Relevant categories: Dining Chairs
George Hepplewhite is one of the best-known furniture designers from 18th century England. He is thought to have lived up until 1768 when he died. Thus, Hepplewhite dining chairs are those that were made anywhere between 1780 and 1810, thanks to a furniture makers manual that was published by Hepplewhite’s widow in 1788. Even though it coincided with the Sheraton-style furniture, Hepplewhite dining chairs had distinct features. The following are some of the things you should look for when buying these pieces of furniture:
1. Wood Used To Make the Furniture
One of the distinct characteristics of Hepplewhite dining chairs is that they have contrasting inlays and veneers depicting bellflowers or seashells. That’s owing to the fact that they contain more than one types of wood. The woods used for the base included maple, satinwood or mahogany. The inlays and veneers would be made of rosewood, birch, tulipwood, and sycamore. The wood types would vary if the furniture pieces were being made in locations such as the U.S.
2. Legs and Feet Style
Earlier styles such as Chippendale and Queen Anne featured curved legs. Not so for Hepplewhite dining chairs which had straight legs. They are either tapered or square. The edges of these feet or legs can either be fluted or reeded. This design was meant to imitate the classical columns in Roman and Greek architecture. On some chairs, it is not uncommon to notice H-stretchers for reinforcement purposes.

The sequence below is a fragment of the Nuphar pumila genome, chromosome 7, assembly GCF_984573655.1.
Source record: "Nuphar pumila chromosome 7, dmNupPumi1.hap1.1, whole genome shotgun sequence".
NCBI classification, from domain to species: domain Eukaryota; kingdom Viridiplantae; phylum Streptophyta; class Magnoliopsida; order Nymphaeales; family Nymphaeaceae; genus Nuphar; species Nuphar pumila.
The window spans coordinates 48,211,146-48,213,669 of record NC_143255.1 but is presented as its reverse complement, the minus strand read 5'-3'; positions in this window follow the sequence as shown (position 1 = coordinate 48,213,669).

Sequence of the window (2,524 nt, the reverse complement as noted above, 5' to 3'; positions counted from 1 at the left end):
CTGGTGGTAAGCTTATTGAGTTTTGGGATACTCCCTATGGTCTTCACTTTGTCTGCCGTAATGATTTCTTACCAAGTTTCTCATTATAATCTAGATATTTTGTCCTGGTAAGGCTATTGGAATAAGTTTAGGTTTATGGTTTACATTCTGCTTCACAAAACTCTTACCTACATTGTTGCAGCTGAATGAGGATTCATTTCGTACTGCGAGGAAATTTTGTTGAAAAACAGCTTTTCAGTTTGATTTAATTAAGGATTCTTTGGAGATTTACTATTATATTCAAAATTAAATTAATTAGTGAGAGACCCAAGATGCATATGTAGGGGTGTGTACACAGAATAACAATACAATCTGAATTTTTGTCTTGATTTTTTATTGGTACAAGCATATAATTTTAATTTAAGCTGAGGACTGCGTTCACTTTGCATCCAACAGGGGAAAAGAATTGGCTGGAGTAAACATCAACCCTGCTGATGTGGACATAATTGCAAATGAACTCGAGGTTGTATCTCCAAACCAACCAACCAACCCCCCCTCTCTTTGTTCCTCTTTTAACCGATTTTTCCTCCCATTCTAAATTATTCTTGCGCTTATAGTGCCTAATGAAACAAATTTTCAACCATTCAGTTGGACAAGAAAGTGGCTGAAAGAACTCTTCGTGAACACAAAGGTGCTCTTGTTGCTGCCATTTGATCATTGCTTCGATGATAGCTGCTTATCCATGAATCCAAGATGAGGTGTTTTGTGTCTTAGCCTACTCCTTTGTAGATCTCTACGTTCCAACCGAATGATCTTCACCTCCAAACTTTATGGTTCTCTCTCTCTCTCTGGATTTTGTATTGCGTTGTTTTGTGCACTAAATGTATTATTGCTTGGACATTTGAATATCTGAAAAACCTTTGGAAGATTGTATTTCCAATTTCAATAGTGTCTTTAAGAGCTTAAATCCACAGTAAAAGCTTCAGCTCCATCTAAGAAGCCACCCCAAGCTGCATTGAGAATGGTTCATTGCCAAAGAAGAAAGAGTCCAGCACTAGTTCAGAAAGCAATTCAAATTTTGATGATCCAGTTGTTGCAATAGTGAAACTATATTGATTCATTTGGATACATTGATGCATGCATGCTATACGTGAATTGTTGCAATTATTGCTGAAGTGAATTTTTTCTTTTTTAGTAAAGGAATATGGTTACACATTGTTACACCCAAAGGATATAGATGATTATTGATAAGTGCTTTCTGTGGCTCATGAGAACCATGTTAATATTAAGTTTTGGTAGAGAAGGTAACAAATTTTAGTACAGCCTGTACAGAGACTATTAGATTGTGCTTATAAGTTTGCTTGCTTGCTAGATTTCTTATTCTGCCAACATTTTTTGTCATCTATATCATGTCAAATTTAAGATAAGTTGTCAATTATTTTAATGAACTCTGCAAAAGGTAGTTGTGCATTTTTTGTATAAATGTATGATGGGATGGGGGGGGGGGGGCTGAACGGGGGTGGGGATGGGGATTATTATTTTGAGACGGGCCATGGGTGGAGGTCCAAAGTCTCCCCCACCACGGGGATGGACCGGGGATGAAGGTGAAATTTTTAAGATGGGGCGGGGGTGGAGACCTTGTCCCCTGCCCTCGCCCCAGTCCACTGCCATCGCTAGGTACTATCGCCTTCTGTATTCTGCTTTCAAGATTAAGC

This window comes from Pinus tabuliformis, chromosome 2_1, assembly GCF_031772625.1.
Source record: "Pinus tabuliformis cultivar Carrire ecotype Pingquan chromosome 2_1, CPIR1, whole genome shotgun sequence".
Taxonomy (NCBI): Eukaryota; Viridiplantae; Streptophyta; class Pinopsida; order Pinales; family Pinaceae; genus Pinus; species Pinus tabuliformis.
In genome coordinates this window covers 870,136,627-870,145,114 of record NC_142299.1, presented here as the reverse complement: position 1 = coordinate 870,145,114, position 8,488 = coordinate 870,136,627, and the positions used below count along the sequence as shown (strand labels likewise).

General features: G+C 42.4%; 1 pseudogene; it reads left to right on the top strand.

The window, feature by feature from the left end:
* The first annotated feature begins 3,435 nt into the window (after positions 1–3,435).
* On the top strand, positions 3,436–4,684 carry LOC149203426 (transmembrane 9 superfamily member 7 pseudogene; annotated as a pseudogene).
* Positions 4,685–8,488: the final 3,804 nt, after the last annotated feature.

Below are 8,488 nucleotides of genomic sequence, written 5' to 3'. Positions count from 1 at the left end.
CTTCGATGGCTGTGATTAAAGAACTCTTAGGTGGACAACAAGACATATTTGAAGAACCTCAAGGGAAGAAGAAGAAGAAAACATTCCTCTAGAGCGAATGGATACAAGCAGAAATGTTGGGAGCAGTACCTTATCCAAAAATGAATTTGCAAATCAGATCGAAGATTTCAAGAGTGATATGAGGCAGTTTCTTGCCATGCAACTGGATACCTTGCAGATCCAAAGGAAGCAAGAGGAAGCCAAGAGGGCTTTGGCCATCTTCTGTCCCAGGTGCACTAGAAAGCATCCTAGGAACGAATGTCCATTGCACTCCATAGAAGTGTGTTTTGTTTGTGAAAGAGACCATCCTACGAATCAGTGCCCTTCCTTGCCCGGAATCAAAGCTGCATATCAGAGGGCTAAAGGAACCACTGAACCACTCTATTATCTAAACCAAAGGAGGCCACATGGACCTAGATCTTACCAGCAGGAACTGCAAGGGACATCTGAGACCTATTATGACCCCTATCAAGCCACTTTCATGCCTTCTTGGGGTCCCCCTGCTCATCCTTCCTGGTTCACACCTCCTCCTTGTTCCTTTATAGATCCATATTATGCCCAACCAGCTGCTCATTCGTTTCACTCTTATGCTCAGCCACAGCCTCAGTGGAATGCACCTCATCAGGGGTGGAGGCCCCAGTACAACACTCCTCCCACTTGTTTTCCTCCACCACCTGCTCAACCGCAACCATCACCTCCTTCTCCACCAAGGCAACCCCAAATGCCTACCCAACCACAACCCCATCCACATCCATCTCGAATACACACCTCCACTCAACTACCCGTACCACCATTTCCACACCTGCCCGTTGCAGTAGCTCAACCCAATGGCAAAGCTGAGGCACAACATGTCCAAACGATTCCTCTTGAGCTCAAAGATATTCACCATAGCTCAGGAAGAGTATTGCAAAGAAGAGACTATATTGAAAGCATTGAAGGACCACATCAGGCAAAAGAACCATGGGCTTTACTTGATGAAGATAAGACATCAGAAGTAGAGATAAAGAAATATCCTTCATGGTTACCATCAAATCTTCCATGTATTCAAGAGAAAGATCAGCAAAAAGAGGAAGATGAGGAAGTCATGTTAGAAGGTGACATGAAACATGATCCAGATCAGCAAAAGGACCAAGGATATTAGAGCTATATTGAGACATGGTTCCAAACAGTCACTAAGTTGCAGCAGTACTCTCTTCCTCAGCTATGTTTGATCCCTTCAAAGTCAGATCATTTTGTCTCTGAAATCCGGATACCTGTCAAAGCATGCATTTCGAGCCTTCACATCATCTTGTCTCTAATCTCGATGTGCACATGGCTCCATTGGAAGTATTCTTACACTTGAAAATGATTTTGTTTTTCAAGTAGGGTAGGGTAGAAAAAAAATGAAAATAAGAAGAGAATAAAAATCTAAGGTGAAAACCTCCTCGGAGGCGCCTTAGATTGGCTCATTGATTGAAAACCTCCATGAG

The legs and feet of Hepplewhite dining chairs are made to be simplistic. They are usually in the form of tapered arrow feet and rectangular spade feet. Unlike bookcases, desks, and chests, chairs rarely have bracket feet.
3. Other Features of Hepplewhite Chairs
Hepplewhite dining chairs are not all about simple feet and plain legs. They also have the following additional features.
• They feature a delicate, graceful appearance that looks light compared to the earlier Chippendale and Queen Anne styles.
• The furniture pieces have embellishments of painted designs and small carvings. That’s together with intricate veneers and inlay patterns.
• Some of the decorative motifs used on these chairs include trees, classical urns, feathers, curling ribbons, and graceful swags. This is characteristic of the neoclassical style of that period.
• It was during the Hepplewhite era that tambours were made part of furniture design. Tambours were used to hide items such as writing supplies.
• The furniture pieces feature geometric shapes in the form of circles and curves. As such, the arms on the chairs are curved outside, the fronts of the seats are rounded, and the chair backs shaped like shields or ovals.
After the death of Hepplewhite in 1868, there was a revival of the furniture style as from 1880. While the furniture was made using the same design, they may not be as valuable as those made by Hepplewhite himself. Most of the later Hepplewhite dining chairs were mass-produced and were not as elaborately decorated as the earlier pieces. However, they are still as antique as they come. With the features above, you can choose Hepplewhite dining chairs for your collection of antiques. You can view much of this furniture in the Canonbury Antiques Hertfordshire showroom - we have lots of dining tables to match if you are looking for a complete set including Regency pedestal tables and Victorian extending tables.
( Above photo: Victorian dining table with set of Hepplewhite chairs around matching in mahogany )
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